|Publication Date: 19 Feb 2015|
|Publisher: SPCK Publishing|
|Page Count: 144|
|Author: Pam Smith|
|ISBN-13: 9780281071517, 9780281071524|
Online Mission and Ministry
Are relationships online as valid as those offline?
Is it possible to participate in a 'virtual' communion service?
How do you deal with 'trolls' in a Christian way?
What is it appropriate for a clergyperson to say on social media?
ANYONE who has groaned at the site of an out-of-date church website will welcome this book. Pam Smith has been engaged in online ministry for two decades and is now a priest in the Church of England. She is clearly frustrated by the hostility she still encounters to using the internet for Christian purposes. She patiently goes through the most common objections and gives answers that sound like understatements (such as “The idea that being in an online Christian community is ‘easy’ is quickly dispelled by experience”). She is keen on quoting the Acts of the Apostles, drawing inspiration from early Christians promoting the gospel in a confusing environment.
Smith says that the book is “nota ‘How to . . .’ manual”, but it none the less feels like one. After going through theological arguments and basic principles, she provides helpful chapters on pastoral care, online discipleship, dealing with disruptive people, and building community. There is a lot of sound advice, including some that will be familiar to many but is worth reiterating. “Never post in anger,” for example, is advice that I easily overlook.
The author alludes several times, sometimes obliquely, to operating in a post-Christendom context with new attitudes to belief and authority. She writes that the old method “where one person who is authorized by the Church distributes his or her knowledge . . . is difficult to impose online, where people are used to questioning and responding”. I cannot help feeling disappointed that the book does not build on these points to explore how the internet can help us to develop less hierarchical and more questioning Churches.
This book has one serious weakness. While it is full of good advice, almost none of it is backed up by examples. The chapter on pastoral care includes useful thoughts about balancing varied needs and instincts. I would have found it several times more helpful if this had been illustrated with case-studies. I found it hard not to shout “Give me examples!” at the end of almost every section. If, like me, you are someone who learns through stories, you may find this book less appealing than do those who are suited to learning in more theoretical ways.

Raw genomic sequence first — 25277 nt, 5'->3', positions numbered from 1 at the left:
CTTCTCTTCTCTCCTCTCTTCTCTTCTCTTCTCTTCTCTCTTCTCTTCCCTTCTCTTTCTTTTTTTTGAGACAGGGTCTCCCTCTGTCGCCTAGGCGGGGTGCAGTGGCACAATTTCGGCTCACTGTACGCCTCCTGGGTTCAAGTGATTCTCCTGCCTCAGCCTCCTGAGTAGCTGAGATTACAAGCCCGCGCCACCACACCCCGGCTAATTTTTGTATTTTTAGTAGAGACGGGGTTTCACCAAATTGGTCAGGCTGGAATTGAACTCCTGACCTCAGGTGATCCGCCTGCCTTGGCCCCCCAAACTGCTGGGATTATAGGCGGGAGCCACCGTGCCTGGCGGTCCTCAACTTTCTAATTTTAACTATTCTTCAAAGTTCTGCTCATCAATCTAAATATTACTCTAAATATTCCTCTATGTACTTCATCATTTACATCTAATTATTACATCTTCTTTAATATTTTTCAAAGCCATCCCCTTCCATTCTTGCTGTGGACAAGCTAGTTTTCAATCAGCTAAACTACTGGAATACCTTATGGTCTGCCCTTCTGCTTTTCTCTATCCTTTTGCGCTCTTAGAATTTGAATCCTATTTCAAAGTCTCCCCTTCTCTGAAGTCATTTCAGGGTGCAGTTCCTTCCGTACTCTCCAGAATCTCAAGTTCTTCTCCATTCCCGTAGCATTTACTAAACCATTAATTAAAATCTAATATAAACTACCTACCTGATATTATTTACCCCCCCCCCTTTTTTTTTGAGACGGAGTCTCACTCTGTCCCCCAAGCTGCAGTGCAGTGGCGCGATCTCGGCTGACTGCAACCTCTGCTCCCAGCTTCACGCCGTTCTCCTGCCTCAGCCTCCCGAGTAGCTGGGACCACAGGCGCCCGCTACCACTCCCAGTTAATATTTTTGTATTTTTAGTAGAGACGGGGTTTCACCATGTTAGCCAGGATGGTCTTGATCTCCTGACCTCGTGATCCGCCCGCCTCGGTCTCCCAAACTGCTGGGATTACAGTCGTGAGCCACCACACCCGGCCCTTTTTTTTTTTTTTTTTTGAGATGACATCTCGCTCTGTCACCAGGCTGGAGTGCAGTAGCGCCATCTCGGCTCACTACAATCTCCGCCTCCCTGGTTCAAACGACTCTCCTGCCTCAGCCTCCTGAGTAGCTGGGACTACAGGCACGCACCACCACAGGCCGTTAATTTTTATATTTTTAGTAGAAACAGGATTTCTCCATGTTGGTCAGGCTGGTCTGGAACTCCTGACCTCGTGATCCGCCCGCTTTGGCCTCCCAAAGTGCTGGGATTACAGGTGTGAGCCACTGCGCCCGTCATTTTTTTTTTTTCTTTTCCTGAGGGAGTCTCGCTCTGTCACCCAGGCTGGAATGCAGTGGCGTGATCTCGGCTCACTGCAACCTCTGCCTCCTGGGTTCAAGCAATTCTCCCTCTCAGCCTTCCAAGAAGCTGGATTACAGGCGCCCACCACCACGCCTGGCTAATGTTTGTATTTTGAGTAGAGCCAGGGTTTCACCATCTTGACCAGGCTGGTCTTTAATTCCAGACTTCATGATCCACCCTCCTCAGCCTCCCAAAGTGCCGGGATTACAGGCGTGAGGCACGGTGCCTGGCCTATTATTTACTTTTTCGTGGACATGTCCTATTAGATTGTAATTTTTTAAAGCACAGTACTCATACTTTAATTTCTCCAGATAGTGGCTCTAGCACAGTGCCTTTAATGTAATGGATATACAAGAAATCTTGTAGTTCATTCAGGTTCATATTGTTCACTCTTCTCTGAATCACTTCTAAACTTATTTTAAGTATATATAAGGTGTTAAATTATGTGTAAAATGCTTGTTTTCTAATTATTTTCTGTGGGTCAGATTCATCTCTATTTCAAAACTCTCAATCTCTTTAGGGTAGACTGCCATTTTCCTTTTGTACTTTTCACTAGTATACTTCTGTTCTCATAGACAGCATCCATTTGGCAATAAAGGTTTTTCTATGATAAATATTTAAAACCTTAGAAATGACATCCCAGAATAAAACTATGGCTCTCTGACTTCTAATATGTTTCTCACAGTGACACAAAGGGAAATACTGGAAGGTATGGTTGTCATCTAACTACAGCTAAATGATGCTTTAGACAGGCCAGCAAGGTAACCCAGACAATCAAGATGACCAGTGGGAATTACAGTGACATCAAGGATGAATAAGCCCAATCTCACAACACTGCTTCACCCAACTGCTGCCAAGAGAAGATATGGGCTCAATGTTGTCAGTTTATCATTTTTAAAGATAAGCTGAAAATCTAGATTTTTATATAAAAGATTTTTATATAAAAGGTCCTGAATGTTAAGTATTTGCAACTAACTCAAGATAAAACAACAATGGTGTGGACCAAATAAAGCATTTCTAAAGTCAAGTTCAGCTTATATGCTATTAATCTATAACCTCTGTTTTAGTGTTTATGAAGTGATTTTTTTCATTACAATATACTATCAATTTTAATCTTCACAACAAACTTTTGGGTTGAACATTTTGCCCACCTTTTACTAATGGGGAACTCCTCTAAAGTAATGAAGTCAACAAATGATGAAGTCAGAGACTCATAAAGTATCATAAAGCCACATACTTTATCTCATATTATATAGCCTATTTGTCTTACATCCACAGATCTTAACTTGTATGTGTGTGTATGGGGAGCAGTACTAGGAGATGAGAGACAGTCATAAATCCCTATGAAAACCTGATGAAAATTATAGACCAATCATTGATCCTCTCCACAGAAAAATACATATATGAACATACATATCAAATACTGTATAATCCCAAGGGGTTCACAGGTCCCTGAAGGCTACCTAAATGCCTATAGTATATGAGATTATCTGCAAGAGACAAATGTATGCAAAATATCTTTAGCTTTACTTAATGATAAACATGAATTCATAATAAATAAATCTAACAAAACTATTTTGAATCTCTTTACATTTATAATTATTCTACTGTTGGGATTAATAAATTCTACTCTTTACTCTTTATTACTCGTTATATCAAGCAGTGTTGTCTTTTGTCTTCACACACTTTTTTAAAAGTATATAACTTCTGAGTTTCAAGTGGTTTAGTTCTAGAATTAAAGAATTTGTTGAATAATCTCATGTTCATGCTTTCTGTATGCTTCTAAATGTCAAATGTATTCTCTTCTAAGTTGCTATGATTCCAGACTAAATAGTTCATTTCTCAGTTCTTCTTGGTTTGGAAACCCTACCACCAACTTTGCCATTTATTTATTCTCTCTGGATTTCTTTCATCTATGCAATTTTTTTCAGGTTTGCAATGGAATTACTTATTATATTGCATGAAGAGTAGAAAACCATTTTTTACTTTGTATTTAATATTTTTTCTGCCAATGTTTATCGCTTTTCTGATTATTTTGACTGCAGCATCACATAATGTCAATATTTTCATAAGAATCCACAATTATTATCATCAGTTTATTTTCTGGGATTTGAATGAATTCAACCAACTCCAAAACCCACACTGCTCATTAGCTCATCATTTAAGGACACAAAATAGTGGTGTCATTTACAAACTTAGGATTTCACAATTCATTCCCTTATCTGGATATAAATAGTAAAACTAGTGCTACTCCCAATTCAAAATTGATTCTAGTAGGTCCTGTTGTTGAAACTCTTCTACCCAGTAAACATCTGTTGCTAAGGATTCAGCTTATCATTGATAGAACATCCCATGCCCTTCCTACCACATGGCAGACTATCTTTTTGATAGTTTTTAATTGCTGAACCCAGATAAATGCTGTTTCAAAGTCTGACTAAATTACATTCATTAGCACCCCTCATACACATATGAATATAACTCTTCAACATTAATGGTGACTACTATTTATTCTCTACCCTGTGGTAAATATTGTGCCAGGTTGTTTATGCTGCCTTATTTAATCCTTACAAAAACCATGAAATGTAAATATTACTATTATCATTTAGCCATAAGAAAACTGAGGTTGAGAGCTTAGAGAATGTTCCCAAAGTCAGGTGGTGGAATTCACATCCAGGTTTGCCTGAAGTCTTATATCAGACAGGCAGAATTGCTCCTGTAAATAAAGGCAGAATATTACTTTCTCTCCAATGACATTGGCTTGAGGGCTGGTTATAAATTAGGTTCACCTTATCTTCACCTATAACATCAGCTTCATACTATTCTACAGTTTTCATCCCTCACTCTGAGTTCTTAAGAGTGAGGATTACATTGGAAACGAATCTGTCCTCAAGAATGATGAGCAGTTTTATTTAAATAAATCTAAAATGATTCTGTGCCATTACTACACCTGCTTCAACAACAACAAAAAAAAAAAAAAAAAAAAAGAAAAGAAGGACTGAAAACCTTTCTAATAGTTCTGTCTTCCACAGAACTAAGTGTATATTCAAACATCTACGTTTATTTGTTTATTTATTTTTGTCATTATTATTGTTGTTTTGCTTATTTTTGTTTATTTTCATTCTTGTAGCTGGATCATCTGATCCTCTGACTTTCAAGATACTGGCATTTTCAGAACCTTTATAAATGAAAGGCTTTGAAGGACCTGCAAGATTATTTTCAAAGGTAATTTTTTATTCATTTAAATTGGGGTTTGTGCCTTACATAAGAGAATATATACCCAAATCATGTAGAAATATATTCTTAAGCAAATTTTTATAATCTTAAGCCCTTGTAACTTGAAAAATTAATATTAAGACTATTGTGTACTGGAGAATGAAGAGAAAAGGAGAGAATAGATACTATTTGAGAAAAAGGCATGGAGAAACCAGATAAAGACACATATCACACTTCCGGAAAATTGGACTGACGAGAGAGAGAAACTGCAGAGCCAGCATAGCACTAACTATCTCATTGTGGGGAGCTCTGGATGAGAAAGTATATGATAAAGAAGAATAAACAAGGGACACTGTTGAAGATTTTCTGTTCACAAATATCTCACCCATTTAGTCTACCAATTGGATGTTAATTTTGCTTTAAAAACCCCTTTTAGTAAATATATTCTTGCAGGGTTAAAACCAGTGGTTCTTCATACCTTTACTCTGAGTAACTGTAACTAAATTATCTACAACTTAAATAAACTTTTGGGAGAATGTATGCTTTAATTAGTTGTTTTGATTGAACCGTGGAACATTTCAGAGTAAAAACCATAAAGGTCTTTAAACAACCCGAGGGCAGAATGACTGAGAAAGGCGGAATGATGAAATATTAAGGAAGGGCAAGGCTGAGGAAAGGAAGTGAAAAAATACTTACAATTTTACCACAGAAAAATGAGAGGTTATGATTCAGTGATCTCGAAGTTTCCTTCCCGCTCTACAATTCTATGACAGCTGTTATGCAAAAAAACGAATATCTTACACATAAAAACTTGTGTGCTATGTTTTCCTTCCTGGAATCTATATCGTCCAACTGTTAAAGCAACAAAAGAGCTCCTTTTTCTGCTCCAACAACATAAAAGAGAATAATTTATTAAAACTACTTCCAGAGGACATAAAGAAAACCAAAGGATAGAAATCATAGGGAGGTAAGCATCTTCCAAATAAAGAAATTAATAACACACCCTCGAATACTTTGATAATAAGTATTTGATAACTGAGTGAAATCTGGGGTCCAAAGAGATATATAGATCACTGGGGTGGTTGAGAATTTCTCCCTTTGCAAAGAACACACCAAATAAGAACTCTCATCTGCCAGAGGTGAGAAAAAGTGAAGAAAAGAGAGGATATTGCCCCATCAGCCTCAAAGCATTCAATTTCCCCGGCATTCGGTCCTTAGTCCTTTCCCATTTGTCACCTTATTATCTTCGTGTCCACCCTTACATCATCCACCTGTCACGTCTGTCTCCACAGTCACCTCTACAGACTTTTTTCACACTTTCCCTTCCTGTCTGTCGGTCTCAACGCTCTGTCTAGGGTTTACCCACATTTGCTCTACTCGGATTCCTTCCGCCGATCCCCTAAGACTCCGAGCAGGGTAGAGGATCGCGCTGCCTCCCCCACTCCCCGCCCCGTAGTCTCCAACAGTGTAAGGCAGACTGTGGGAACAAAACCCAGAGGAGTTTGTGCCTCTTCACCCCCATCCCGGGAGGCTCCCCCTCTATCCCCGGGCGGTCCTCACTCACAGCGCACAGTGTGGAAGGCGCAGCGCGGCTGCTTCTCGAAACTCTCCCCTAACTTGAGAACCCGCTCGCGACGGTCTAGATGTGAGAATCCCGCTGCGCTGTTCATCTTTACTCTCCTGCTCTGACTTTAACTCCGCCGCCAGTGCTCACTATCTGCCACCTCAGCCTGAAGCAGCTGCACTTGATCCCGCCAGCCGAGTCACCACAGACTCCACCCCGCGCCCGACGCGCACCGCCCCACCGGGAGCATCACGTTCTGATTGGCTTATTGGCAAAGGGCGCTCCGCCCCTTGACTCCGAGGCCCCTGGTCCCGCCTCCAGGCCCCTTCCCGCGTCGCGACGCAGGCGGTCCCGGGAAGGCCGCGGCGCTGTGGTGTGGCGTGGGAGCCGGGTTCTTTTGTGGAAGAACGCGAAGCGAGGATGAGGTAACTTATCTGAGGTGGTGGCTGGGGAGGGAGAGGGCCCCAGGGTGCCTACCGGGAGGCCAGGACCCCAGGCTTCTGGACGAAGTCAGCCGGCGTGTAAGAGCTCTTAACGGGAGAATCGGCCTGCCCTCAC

The saddest thing is that there are still so many Christians unwilling to accept the importance of using the internet in the service of the Kingdom of God. As Smith puts it: “We must avoid reaching the point where what we do inside the church is so distant from what we do in our homes and workplaces that people assume our gospel is as outmoded as our technology.”
I started this book full of reservations, most of them related to the fact that I am not a social media man and am therefore both ignorant and prejudiced. I finished with most of my reservations calmed.
The concept of online mission and ministry is somewhat strange to someone who puts great emphasis on the notion of interpersonal contact in community. How, I asked, is it possible to have a meaningful Christian community without personal contact?
Evangelism – yes; advice and counselling (of a sort) – yes; but the sort of relationship that develops into real warmth, I was not so sure.
And I am still not sure. But then, if I am honest, to what extent if the traditional model of Church good at these things?
Pam Smith makes the very valid point that “to be incarnational we need to meet people, where they are” – and that, for many, is online. There is a whole raft of people for whom the Internet is the natural place to go in their search for meaning, so it is good that there are people out there who are willing and able to respond to that need.
Pam Smith gives a lot of wise advice. She is alert to the dangers of this unregulated environment and to the many unresolved question that still exist. She is aware that this is work in progress.
This book, although avowedly not a handbook for practitioners, offers much practical and spiritual wisdom to those who are involved at any level in online ministry (indeed, its ‘how-to-deal-with’ sections should be required reading for anyone with an online presence) and, as such, should be welcomed.
Although it is undoubtedly possible for people to feel that they belong to a valid community online, and to gain strength and meaning from that, I still feel that such belonging is incomplete. It is no substitute for actual belonging to a physical community with all its indefinable pains and pleasures.
To me, this book does not adequately address the issue. A faith that only gets its sustenance online is missing something vital – but then, I suppose that all our experience of faith are in some measure incomplete.